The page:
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What Is The Gradient Of The Road And Types Of Gradient Of Road

What Is The Gradient Of The Road And Types Of Gradient Of Road

A gradient is a rate at which a road goes up or down along its path. A road’s gradient rises or decreases with the road’s horizontal alignment. It’s the height difference between where you started and where you ended, expressed over the same length of time. Slopes and other undulations on the land’s surface are the norms rather than the exception. Errors may occur if a road is built there. The road’s gradient absorbs these fluctuations in altitude. To build highways, they must be included since they regulate the transitions between straight stretches. They answer problems like uneven terrain, flooding, high construction costs, and public discontent.

Purpose of Gradient of Roads:

Roads are built to connect two or more places, and the best way to build a road’s grade is to follow the land’s shape as closely as possible to avoid having to do a lot of cutting or filling. For example, in hilly areas, the slope of the road is designed and built to match the slope of the land, but efforts are made to meet the desired maximum slope. Because of this, most roads have 5% to 8% steeper grades.

In flat areas, like urban streets or highways, the road slopes are designed and built first to match the existing ground profile and then drain surface water with systems like pipe/gully or kerb drains. It’s important to remember that roads on completely flat land must have a minimum slope of 0.5% to drain properly.

Importance of Gradient of Roads:

  • The most important part of building a road is the gradient. Along the length of the road’s alignment, it’s important to ensure the road has the right slope.
  • Gradient lets the vehicle move smoothly around the corners.
  • The slope also helps water drain off the roads after it rains.
  • Gradients are very helpful on roads with sharp turns in flat areas and drainage problems.
  • Before deciding on the road’s slope, it’s important to think about how much it will cost to build, how much it will cost to run cars on it, and what kind of problems might happen on the site.

Effects of Gradient of Roads:

  • Gradients have a significant impact on the rate at which vehicles travel. Roads with a high concentration of heavy vehicles require special attention to this issue.
  • The slower speeds of these large vehicles are typically enforced on uphill grades when visibility is reduced. Thus, vehicle running expenses rise, and road capacity must be decreased.
  • Accidents are common in the grades because of the high speeds between large and light vehicles and between the uphill and downhill gradients.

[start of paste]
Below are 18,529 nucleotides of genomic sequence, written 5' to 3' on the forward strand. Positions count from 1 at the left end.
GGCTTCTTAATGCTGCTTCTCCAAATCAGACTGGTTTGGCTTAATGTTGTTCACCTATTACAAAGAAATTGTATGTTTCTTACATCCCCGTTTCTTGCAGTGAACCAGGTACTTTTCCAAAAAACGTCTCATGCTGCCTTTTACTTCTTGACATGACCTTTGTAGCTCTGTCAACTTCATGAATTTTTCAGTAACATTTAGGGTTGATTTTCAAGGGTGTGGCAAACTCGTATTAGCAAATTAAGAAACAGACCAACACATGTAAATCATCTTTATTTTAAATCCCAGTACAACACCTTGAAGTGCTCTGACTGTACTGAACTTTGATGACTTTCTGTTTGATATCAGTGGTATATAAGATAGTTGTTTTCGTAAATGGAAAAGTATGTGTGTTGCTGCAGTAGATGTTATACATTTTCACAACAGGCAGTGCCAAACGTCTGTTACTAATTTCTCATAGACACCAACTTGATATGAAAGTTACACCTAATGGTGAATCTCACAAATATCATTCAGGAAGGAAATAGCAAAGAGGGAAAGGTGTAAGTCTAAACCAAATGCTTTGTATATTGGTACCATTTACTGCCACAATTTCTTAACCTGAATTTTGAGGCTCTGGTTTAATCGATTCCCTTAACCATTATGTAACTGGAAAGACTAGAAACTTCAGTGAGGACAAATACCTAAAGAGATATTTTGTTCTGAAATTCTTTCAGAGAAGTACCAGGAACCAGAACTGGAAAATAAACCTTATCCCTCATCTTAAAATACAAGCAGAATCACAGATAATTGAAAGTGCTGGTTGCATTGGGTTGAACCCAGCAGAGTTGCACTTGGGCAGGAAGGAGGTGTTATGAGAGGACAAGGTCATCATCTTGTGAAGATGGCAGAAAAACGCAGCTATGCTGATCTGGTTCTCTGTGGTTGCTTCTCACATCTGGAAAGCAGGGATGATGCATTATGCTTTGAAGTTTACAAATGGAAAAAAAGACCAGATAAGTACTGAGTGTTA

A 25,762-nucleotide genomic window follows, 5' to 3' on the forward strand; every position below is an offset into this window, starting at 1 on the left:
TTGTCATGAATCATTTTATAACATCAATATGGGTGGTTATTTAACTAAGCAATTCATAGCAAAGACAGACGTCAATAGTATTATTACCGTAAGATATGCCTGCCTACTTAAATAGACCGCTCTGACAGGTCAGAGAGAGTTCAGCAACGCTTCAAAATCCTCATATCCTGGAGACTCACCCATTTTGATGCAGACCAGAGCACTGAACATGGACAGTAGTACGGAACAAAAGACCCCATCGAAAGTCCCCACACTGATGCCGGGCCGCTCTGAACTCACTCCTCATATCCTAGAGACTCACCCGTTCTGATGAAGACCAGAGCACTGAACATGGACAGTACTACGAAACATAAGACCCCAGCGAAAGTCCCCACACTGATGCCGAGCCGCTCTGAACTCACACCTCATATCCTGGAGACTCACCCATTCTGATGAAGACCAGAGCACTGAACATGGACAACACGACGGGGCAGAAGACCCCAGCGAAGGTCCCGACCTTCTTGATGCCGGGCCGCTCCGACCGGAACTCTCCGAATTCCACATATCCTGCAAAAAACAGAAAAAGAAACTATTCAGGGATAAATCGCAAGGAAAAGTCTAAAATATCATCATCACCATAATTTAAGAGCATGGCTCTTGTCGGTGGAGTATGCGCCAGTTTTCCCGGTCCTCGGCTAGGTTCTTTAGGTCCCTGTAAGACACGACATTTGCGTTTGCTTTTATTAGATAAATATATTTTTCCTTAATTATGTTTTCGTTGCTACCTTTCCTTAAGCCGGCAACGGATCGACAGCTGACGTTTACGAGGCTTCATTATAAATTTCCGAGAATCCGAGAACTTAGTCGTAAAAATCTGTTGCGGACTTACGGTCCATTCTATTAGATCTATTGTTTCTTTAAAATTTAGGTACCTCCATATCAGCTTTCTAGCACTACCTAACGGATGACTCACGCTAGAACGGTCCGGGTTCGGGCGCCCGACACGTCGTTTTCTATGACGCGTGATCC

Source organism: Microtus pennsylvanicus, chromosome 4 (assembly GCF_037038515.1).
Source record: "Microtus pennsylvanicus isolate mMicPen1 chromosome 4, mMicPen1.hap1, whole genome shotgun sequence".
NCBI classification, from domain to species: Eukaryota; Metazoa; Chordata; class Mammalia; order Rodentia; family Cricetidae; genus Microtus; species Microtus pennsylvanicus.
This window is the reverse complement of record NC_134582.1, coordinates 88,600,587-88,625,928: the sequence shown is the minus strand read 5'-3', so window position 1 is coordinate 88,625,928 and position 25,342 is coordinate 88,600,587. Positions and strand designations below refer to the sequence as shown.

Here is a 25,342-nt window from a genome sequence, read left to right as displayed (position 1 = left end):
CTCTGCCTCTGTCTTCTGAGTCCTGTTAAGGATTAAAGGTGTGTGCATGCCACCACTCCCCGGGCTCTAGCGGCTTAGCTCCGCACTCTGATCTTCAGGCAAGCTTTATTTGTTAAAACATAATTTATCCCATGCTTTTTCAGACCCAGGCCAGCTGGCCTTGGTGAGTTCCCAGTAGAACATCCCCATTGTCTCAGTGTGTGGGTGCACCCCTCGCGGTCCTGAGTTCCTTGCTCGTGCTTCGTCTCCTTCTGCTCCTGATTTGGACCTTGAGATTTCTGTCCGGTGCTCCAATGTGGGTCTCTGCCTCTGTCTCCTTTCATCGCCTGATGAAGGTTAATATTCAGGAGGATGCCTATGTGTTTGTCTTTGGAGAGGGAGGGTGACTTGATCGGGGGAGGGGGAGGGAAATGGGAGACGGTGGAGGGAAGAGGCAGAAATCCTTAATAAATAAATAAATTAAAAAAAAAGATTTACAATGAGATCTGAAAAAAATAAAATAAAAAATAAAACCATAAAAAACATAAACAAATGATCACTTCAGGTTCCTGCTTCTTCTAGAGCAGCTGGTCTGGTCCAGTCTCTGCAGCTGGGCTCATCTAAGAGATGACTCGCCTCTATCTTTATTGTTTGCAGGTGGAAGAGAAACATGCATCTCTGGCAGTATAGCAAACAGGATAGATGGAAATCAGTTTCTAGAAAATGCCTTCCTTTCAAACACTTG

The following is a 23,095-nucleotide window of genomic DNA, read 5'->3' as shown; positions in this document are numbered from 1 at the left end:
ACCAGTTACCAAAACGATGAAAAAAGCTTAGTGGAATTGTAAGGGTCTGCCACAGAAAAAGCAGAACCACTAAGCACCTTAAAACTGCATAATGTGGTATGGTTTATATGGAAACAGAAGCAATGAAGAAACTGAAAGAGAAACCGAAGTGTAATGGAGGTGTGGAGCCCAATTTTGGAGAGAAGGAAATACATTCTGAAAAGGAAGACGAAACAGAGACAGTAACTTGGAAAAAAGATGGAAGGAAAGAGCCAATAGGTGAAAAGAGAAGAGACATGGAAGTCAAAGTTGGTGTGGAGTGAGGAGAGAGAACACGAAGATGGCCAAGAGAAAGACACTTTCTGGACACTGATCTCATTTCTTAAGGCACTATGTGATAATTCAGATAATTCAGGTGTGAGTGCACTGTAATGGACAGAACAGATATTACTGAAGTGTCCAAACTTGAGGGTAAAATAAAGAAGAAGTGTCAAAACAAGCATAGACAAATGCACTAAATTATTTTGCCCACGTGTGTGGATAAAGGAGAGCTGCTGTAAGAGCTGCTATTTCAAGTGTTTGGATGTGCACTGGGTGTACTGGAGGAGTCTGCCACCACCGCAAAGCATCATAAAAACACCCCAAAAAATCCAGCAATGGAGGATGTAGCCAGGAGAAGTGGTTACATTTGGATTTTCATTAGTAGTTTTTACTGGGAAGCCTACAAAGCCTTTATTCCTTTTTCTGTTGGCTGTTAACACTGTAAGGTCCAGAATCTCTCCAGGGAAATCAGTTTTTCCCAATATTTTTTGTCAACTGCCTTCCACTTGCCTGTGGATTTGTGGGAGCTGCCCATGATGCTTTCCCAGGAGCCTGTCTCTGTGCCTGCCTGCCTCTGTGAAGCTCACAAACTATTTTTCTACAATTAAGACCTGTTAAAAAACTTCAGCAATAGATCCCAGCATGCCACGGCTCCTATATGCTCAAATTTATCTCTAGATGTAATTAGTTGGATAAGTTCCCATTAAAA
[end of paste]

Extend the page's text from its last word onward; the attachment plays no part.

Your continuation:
The Factors for Selection of Gradient of Roads:

  • Existing topography influences road grade. The planned road profile must be within the maximum gradient range if the existing topography is hilly.
  • The road’s classification determines the road’s gradient. Maximum grades of 3% are recommended for high-speed highways, whereas 6% are recommended for all-purpose single-carriageways.
  • Existing and projected drainage systems affect the gradient requirement. If the proposed road is designed where drainage attenuation is needed, it should be atop a barrier to allow a big attenuation pond.
  • The bridge approach at both ends affects the grade of the approach road at both ends. In most cases, bridge surface water drainage is managed separately from road drainage; however, road and bridge gradients must be coordinated for a smooth transition.

Types of Gradient of Roads:

1. Ruling Gradient:
The ruling gradient, also called the design gradient, is the steepest angle with which the vertical profile of the road can be made. It depends on the terrain, the inclined length, the speed, the vehicle’s pulling power, and whether or not there is a horizontal curve. If the land is flat, it might be possible to make the slopes flat, but if the land is hilly, it could be more cost-effective and sometimes even possible. The designer picks the rule-of-thumb gradient by using a certain speed as the design speed and a standard-sized vehicle for the design.

2. Exceptional Gradient:
The exceptional gradient is the gradient that is steeper than the limiting gradient. This slope is usually only used in special situations where the roads are shorter than usual. Exceptional gradients are steep gradients used in situations that can’t be avoided, like mountainous areas and terrain. But a steep slope has a downside: it uses more fuel and causes more friction losses.

3. Limiting gradient:
This gradient is used when the cost of the building goes up significantly with the standard gradient. On rolling land or land with hills, it may be necessary to use a limiting gradient. But the length of the steepest parts of the road should be limited, and they should be surrounded by straight roads or roads with less steep grades.

4. Floating Gradient:
A “floating gradient” is a slope where a car moving at a constant speed keeps going down at the same speed without the driver applying power or the brakes.

5. Average Gradient:
For any two places along the alignment, the average gradient is calculated by dividing the vertical difference between them by the horizontal separation. The initial paper location or primary survey benefits from knowing the average grade because it approximates the length of the proposed alignment.

6. Minimum Gradient:
When surface drainage is important, the minimum gradient is used. The side drainage will be taken care of by the camber. But the drainage along the side drains needs a slope so water can flow smoothly. So, there is a minimum slope for drainage, which depends on how much rain falls, the type of soil, and other site conditions. A minimum of 1 in 500 may be enough for concrete drains, and 1 in 200 works well for loose soil drains.

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